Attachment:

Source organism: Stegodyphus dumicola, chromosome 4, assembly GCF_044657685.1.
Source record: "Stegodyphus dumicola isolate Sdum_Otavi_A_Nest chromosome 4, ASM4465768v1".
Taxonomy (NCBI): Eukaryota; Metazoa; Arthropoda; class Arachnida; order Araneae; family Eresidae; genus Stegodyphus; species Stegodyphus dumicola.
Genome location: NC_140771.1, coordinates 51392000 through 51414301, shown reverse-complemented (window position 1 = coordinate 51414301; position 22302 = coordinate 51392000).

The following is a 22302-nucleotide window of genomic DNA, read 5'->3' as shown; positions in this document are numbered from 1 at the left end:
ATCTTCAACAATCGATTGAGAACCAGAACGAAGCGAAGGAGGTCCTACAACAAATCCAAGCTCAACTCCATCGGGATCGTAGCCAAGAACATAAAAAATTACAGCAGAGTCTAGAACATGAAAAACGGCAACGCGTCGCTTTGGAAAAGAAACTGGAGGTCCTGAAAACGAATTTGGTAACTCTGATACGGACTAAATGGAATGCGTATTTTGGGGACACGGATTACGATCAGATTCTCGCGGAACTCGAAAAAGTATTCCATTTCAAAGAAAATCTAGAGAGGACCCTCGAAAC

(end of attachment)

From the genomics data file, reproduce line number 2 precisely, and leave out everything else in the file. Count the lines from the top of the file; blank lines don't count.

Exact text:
Source record: "Stegodyphus dumicola isolate Sdum_Otavi_A_Nest chromosome 4, ASM4465768v1".